New environmental degrees

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The University of Washington Bothell has expanded its degree offerings for students interested in environmental sciences. The two pathways, or tracks, within the current Bachelor of Science in Environmental Science have been elevated to their own majors. One is Earth System Science (ESS). The other is Conservation and Restoration Science (CRS). 

In addition, the School of Interdisciplinary Arts & Sciences (IAS) has updated the curriculum for the Bachelor of Arts in Environmental Studies (ES)  to include the contributions of several new faculty members.  

More choices for students 

These new degrees give students the opportunity to further specialize in the growing field of environmental science. In addition, because degree pathways do not appear on a UW transcript, moving ESS and CRS into majors provides a more explicit, formal description to employers about a student’s area of expertise. 

Earth System Science — The new B.S. is based on the physical sciences of climate, soil and water with an emphasis on sustainability and resilience. IAS and the School of Science, Technology, Engineering & Mathematics (STEM) jointly administer it. 

Conservation and Restoration Science — The new B.S. within IAS is rooted in ecology and the recovery of damaged ecosystems. 

Environmental Studies — The revised B.A. within IAS is oriented toward students who study interdisciplinary solutions to environmental problems.

Earth System Science 

Students collect water samples in the wetlands

Water sampling in the wetlands.

Mark Stone photo

ESS is the second blended major offered jointly by STEM and IAS, following Interactive Media Design. Drawing on strengths from both schools, “students will have a foot in both cultures, and I think that’s an advantage for them,” said Rob Turner, a senior lecturer in IAS who teaches environmental courses. 

“With the option to take courses in both schools, students will enjoy both approaches and a wider array of research and hands-on experiences,” said Turner, who was part of a task force that developed the new degrees. 

“Earth System Science is about studying the Earth as a whole — not just the trees or the oceans or the people or the clouds or the climate — but looking at it as an entire system,” said Dan Jaffe, STEM professor and chair of the Physical Sciences Division. 

Conservation and Restoration Science 

Students work at restoration project in North Creek Forest.

Restoration project in North Creek Forest.

UW Bothell

The CRS major reaches across a range of natural and social sciences to link the study of damaged ecosystems with recovery. Students apply principles in hands-on, community-based conservation and restoration projects, said Warren Gold, an associate professor in IAS and director of the UW Restoration Ecology Network.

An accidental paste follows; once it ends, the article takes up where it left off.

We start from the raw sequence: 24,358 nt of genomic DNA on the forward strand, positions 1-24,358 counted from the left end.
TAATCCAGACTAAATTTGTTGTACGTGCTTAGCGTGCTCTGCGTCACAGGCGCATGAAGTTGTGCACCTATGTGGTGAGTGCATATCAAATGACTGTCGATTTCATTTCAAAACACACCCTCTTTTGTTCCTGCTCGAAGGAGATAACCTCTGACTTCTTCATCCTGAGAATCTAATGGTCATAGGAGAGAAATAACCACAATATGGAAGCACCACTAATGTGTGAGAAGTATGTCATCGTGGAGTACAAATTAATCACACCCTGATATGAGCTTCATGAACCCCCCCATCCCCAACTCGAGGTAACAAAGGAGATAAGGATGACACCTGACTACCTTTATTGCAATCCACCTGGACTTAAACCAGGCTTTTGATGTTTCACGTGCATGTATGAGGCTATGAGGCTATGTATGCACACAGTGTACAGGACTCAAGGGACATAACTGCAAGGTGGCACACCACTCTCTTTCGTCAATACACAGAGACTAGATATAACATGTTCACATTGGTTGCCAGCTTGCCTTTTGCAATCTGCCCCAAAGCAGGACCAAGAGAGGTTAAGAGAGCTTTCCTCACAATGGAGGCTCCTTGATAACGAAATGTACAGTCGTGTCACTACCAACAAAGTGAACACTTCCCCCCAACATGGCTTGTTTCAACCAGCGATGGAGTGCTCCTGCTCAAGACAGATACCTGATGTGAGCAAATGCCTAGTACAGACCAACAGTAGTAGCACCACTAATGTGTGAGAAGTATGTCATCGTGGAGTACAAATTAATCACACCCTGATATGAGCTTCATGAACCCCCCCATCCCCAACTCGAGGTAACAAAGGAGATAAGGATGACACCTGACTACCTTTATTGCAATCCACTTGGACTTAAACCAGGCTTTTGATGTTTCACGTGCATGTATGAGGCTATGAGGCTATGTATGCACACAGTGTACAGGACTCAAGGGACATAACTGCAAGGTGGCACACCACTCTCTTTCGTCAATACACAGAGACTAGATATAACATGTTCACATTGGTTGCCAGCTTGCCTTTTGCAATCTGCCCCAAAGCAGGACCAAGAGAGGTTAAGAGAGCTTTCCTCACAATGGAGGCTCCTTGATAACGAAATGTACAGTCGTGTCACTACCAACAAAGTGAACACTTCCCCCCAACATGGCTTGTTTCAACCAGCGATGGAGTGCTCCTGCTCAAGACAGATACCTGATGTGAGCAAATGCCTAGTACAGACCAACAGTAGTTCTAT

Past students in conservation and restoration have gone on to graduate school and work in government agencies, consulting firms and nonprofits. The reformulated CRS curriculum will strengthen students’ skills to lead such efforts around the region, Gold said. 

Environmental Studies 

Amy Lambert and student look at bees.

Amy Lambert points out bees.

Matthew Leib photo

The ES major will no longer have pathways. Instead, interdisciplinary course options will be expanded to include environmental humanities and social sciences, said Amy Lambert, conservation biologist and lecturer in IAS. Some options include: Research Methodologies, Environment and Society, and Environmental Science and Geography. 

The CRS and ES changes give students greater choice and flexibility, making the degrees more efficient to navigate and complete, said Lambert, who helped coordinate the curriculum modifications. 

New faculty perspectives 

The ESS major makes it easier for students to connect with widely recognized research, for example: global atmospheric chemistry with Jaffe; and climate science with Eric Salathe, an associate professor in STEM. 

Three new IAS faculty members this year will help teach courses in the ESS and CRS majors. They are Melanie Malone, Sara Maxwell and Margaret Redsteer, all assistant professors. 

Malone studies the biophysical, institutional and political dynamics that control soil contamination and its impacts on people. 

Maxwell researches the distribution of large marine predators and how this can be applied to manage populations, human activities and ocean resources. 

Redsteer incorporates indigenous knowledge in her research of landscape processes, such as erosion by wind and water. 

Apply now for fall quarter 

Students can apply for the new ESS major now, with an official start in the fall of 2019. The CRS major will launch in fall 2020. Most of the courses currently exist. Present Environmental Science majors can switch to one of the new majors if they wish. The Environmental Science degree will be fully superseded after current majors graduate. 

The changes will be recognized at this year’s Earth Week celebration on campus in April. 

 

 


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